Merriam-Webster’s Word of the Day for December 15, 2020 is:
prehensile pree-HEN-sil adjective
1 : adapted for seizing or grasping especially by wrapping around
2 : gifted with mental grasp or moral or aesthetic perception
“The seahorse has a long, tubular snout with a round, toothless mouth. Normally they remain motionless, holding onto coral, rocks or seaweed with their prehensile tail.” — Terry Lilley, The Garden Island (Lihue, Hawaii), 11 Oct. 2020
“All his life, Freud was … a compelling presence, a brilliant conversationalist and a munificent host…. The art historian John Richardson was struck by his phenomenal memory for verse, from Lord Rochester to W. H. Auden. Delving in the prehensile memory also speaks to serious self-awareness.” — Alex Danchev, The Times Higher Education Supplement (London), 9 Feb. 2012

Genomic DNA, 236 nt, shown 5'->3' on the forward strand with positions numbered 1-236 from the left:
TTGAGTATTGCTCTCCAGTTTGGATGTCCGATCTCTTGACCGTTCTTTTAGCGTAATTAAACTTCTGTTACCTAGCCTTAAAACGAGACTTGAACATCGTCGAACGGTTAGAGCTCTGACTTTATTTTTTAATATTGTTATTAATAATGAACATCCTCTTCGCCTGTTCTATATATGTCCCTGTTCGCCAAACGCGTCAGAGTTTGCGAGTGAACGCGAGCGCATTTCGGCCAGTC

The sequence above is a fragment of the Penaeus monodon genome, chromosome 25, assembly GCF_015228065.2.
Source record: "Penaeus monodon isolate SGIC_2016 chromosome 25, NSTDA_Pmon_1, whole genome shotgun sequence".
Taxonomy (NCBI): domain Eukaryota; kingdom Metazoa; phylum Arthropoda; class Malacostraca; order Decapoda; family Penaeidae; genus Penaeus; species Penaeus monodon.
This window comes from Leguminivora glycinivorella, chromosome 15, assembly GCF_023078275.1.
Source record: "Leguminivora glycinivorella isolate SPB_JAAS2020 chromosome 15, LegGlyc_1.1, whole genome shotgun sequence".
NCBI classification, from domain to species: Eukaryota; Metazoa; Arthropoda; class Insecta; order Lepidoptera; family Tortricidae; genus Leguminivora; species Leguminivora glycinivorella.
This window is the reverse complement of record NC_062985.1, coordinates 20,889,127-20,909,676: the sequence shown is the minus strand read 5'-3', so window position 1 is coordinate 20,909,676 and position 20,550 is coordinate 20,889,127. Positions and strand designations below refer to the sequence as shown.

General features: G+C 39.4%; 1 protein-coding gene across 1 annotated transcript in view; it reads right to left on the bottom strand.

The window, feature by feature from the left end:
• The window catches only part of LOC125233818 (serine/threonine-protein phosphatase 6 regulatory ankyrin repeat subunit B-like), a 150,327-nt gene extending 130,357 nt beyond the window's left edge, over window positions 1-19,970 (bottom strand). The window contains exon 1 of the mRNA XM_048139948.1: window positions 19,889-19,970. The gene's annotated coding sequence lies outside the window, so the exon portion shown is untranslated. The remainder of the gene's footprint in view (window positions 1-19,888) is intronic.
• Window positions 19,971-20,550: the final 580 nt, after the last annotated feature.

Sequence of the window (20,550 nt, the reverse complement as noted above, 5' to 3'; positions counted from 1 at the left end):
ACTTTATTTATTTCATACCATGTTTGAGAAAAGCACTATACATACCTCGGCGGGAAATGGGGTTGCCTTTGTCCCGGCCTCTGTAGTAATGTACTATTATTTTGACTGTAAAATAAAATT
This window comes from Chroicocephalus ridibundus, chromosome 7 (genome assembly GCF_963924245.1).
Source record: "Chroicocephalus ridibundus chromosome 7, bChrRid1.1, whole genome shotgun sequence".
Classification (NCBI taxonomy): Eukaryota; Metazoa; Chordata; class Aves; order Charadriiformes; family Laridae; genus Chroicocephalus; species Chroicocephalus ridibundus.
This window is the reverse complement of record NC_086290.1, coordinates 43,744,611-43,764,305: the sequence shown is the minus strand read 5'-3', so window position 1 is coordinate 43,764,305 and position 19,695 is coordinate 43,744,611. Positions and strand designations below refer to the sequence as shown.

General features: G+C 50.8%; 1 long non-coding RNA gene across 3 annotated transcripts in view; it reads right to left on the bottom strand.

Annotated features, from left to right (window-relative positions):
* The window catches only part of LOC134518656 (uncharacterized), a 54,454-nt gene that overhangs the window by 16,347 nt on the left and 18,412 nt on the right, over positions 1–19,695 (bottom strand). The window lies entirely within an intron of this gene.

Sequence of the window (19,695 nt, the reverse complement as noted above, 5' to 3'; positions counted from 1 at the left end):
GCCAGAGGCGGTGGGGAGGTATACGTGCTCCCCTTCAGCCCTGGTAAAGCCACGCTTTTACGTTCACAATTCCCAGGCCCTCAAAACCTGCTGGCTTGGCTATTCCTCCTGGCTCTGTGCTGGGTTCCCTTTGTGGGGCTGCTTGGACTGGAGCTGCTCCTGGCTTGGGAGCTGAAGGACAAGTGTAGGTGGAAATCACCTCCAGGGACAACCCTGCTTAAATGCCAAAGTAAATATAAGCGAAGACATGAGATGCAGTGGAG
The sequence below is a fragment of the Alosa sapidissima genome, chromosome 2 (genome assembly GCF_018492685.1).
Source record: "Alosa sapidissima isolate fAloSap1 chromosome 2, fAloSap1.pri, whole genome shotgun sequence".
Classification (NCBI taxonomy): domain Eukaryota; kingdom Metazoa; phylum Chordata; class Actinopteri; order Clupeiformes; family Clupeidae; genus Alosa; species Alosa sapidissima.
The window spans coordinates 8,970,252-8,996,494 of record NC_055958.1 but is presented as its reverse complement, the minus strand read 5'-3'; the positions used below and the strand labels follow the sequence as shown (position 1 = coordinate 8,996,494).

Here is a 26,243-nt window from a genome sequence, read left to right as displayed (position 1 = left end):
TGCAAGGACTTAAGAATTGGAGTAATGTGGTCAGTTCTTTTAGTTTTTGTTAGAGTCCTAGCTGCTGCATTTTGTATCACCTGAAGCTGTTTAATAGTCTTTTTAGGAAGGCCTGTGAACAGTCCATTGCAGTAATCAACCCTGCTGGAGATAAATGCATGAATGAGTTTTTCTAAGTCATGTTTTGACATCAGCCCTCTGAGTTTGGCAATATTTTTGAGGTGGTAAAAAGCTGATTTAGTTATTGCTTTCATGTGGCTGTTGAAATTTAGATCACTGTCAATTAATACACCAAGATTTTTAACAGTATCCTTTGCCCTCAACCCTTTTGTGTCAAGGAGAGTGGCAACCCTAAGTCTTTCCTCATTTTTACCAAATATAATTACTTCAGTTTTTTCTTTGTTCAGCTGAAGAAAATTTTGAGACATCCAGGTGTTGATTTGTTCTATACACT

Did you know?
You may be familiar with prehensile from the animal world: monkeys have prehensile tails, elephants have prehensile trunks, giraffes have prehensile tongues, etc. But can you comprehend where this word comes from? Can you apprehend its derivation? The Latin verb prehendere, meaning “to seize or grasp,” is the ancestor of a number of English terms, including comprehend, apprehend, and prehensile. Prehensile came into English in the 18th century via French préhensile, from Latin prehensus, the past participle of prehendere.